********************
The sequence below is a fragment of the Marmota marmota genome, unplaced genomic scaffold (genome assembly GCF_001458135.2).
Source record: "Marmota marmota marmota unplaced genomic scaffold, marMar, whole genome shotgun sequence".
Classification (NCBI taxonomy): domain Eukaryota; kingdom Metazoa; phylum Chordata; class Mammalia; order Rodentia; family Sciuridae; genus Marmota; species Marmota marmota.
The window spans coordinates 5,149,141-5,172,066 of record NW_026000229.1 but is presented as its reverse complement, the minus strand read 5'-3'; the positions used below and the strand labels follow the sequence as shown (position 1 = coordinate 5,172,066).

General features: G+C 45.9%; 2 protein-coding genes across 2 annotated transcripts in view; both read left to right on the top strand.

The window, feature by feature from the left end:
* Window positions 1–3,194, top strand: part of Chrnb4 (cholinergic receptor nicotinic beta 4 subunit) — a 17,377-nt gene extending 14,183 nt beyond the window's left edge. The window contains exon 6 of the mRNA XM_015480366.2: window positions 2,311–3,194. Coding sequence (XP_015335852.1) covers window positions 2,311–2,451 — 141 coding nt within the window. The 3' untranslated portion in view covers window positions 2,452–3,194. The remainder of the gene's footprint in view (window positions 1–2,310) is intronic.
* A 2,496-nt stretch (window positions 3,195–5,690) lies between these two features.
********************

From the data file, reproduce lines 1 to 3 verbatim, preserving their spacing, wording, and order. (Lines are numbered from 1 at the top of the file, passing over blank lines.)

The sequence below is a fragment of the Marmota marmota genome, unplaced genomic scaffold (genome assembly GCF_001458135.2).
Source record: "Marmota marmota marmota unplaced genomic scaffold, marMar, whole genome shotgun sequence".
Classification (NCBI taxonomy): domain Eukaryota; kingdom Metazoa; phylum Chordata; class Mammalia; order Rodentia; family Sciuridae; genus Marmota; species Marmota marmota.